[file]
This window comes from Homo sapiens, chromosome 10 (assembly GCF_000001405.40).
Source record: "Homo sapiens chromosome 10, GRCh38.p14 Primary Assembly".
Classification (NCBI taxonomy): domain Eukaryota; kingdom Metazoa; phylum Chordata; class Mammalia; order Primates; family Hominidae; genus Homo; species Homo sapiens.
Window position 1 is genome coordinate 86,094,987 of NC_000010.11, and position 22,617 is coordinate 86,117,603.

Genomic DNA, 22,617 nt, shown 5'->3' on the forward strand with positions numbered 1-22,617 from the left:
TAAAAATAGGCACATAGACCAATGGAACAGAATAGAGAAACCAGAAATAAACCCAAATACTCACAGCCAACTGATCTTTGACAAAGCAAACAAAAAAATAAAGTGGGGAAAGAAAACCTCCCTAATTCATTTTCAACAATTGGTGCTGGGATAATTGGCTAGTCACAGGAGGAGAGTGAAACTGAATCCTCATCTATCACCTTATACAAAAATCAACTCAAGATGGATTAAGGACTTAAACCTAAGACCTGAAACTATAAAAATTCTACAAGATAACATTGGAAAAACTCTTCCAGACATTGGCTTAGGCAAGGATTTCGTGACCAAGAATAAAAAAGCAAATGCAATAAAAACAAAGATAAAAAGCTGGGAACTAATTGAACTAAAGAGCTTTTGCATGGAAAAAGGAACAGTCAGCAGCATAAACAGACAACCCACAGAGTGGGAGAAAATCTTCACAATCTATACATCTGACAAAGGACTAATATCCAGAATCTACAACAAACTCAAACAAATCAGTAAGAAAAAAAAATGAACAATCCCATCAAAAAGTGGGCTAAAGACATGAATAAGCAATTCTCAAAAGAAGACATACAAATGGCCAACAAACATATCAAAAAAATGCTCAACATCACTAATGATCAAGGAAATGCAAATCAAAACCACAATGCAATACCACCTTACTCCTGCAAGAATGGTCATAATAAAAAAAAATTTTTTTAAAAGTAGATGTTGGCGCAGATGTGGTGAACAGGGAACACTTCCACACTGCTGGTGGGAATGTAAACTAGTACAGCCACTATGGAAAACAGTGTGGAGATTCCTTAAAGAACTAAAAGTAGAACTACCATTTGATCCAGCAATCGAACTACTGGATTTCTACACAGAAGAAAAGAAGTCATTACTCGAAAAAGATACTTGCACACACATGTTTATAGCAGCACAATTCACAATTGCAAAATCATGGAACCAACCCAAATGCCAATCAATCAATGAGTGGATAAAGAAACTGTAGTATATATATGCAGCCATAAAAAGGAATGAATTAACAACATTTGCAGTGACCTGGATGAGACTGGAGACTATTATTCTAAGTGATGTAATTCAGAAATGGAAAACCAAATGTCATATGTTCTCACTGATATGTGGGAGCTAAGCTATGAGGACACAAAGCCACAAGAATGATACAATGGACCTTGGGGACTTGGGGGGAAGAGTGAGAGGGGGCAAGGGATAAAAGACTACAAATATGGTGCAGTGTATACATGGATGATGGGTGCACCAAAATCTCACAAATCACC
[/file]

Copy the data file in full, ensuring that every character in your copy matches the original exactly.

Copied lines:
This window comes from Homo sapiens, chromosome 10 (assembly GCF_000001405.40).
Source record: "Homo sapiens chromosome 10, GRCh38.p14 Primary Assembly".
Classification (NCBI taxonomy): domain Eukaryota; kingdom Metazoa; phylum Chordata; class Mammalia; order Primates; family Hominidae; genus Homo; species Homo sapiens.
Window position 1 is genome coordinate 86,094,987 of NC_000010.11, and position 22,617 is coordinate 86,117,603.

Genomic DNA, 22,617 nt, shown 5'->3' on the forward strand with positions numbered 1-22,617 from the left:
TAAAAATAGGCACATAGACCAATGGAACAGAATAGAGAAACCAGAAATAAACCCAAATACTCACAGCCAACTGATCTTTGACAAAGCAAACAAAAAAATAAAGTGGGGAAAGAAAACCTCCCTAATTCATTTTCAACAATTGGTGCTGGGATAATTGGCTAGTCACAGGAGGAGAGTGAAACTGAATCCTCATCTATCACCTTATACAAAAATCAACTCAAGATGGATTAAGGACTTAAACCTAAGACCTGAAACTATAAAAATTCTACAAGATAACATTGGAAAAACTCTTCCAGACATTGGCTTAGGCAAGGATTTCGTGACCAAGAATAAAAAAGCAAATGCAATAAAAACAAAGATAAAAAGCTGGGAACTAATTGAACTAAAGAGCTTTTGCATGGAAAAAGGAACAGTCAGCAGCATAAACAGACAACCCACAGAGTGGGAGAAAATCTTCACAATCTATACATCTGACAAAGGACTAATATCCAGAATCTACAACAAACTCAAACAAATCAGTAAGAAAAAAAAATGAACAATCCCATCAAAAAGTGGGCTAAAGACATGAATAAGCAATTCTCAAAAGAAGACATACAAATGGCCAACAAACATATCAAAAAAATGCTCAACATCACTAATGATCAAGGAAATGCAAATCAAAACCACAATGCAATACCACCTTACTCCTGCAAGAATGGTCATAATAAAAAAAAATTTTTTTAAAAGTAGATGTTGGCGCAGATGTGGTGAACAGGGAACACTTCCACACTGCTGGTGGGAATGTAAACTAGTACAGCCACTATGGAAAACAGTGTGGAGATTCCTTAAAGAACTAAAAGTAGAACTACCATTTGATCCAGCAATCGAACTACTGGATTTCTACACAGAAGAAAAGAAGTCATTACTCGAAAAAGATACTTGCACACACATGTTTATAGCAGCACAATTCACAATTGCAAAATCATGGAACCAACCCAAATGCCAATCAATCAATGAGTGGATAAAGAAACTGTAGTATATATATGCAGCCATAAAAAGGAATGAATTAACAACATTTGCAGTGACCTGGATGAGACTGGAGACTATTATTCTAAGTGATGTAATTCAGAAATGGAAAACCAAATGTCATATGTTCTCACTGATATGTGGGAGCTAAGCTATGAGGACACAAAGCCACAAGAATGATACAATGGACCTTGGGGACTTGGGGGGAAGAGTGAGAGGGGGCAAGGGATAAAAGACTACAAATATGGTGCAGTGTATACATGGATGATGGGTGCACCAAAATCTCACAAATCACC